Paul was a man who had everything going for him - an outstanding talent, good looks, fame, riches, charm and a beautiful wife. This shows us just how quickly
life can change.

Trevor Baxter

Paul Alan Hunter, snooker player: born Leeds, West Yorkshire 14 October 1978; Benson & Hedges Masters champion 2001, 2002, 2004; Welsh Open champion 1998,
2002; British Open champion 2002; married 2004 Lyndsey Fell (one daughter); died Huddersfield, West Yorkshire 9 October 2006.

Soon after the death, aged 27, of the Yorkshire snooker professional Paul Hunter, the tributes began to flood in for the player nicknamed the "Beckham of the
Baize". It was a sobriquet Hunter revelled in; he and his wife, Lyndsey, were regularly referred to as snooker's answer to "Posh and Becks". They were indeed
a golden couple, but an approachable, down-to-earth pair, in keeping with their Yorkshire roots.

Hunter played professionally for 11 years, after being earmarked for stardom when he won a "Star of the Future" competition at a Pontin's Holiday Centre. He
won six major tournaments but never the world championship that many pundits believed was his destiny. But such was his character that Hunter treated victory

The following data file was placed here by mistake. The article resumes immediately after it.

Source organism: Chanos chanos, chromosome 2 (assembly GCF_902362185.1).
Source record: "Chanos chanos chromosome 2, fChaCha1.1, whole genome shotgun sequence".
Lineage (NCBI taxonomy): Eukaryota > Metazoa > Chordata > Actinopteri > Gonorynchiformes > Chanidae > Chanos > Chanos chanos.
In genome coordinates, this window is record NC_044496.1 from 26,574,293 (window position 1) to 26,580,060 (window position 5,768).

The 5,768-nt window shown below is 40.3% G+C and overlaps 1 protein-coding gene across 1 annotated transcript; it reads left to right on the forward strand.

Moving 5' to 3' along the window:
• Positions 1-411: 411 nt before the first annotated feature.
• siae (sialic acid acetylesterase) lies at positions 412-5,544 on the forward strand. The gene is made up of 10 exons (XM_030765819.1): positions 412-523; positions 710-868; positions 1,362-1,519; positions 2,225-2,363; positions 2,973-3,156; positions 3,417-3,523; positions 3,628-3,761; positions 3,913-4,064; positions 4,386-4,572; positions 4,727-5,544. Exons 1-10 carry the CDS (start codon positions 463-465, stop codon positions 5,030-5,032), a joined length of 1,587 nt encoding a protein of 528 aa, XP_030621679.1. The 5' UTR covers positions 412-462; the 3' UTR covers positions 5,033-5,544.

and defeat with the same equanimity. "He was just a genuinely nice guy who never fell out with anyone," said Stephen Hendry, the seven-times world champion.
"He just wanted to play the game."

Paul Hunter grew up in Leeds but often travelled to Bradford in his amateur days to practise alongside Joe Johnson, the world champion of 1986. Alan, his
father, was a constant travelling companion and such was their relationship that they were more like brothers than dad and son. Paul didn't win any of the
major amateur titles but it didn't take him long to make the transition to the professional ranks. He was only 17, but in his first season reached the semi-
finals of the 1996 Welsh Open.

He soon learned that being in the spotlight opened his private life to public scrutiny. He was fined 4,550 by the game's governing body and docked 1,140
ranking points after being found guilty of using cannabis during an event in 1997. High jinks on a Blackpool beach also ensured his becoming perfect copy for
the tabloid press.

Media intrusion never unduly worried Hunter. He accepted it went with the territory and revelled in his pin-up status. Forever sanguine in his approach to
life on and off the table, he made many friends and few enemies. His laid-back temperament enhanced his ability to compete at the highest level.

Hunter had an affinity for the Welsh tournament, winning his first ranking title two years later and regaining the trophy in 2002. In 1998, his talent was
recognised by the Snooker Writers' Association, who made him their "young player of the season". If he enjoyed Wales, he positively adored the Wembley
Conference Centre, home of the Benson & Hedges Masters. As Steve Davis and Stephen Hendry are synonymous with Sheffield's Crucible Theatre, then Paul Hunter
will always be linked to Wembley.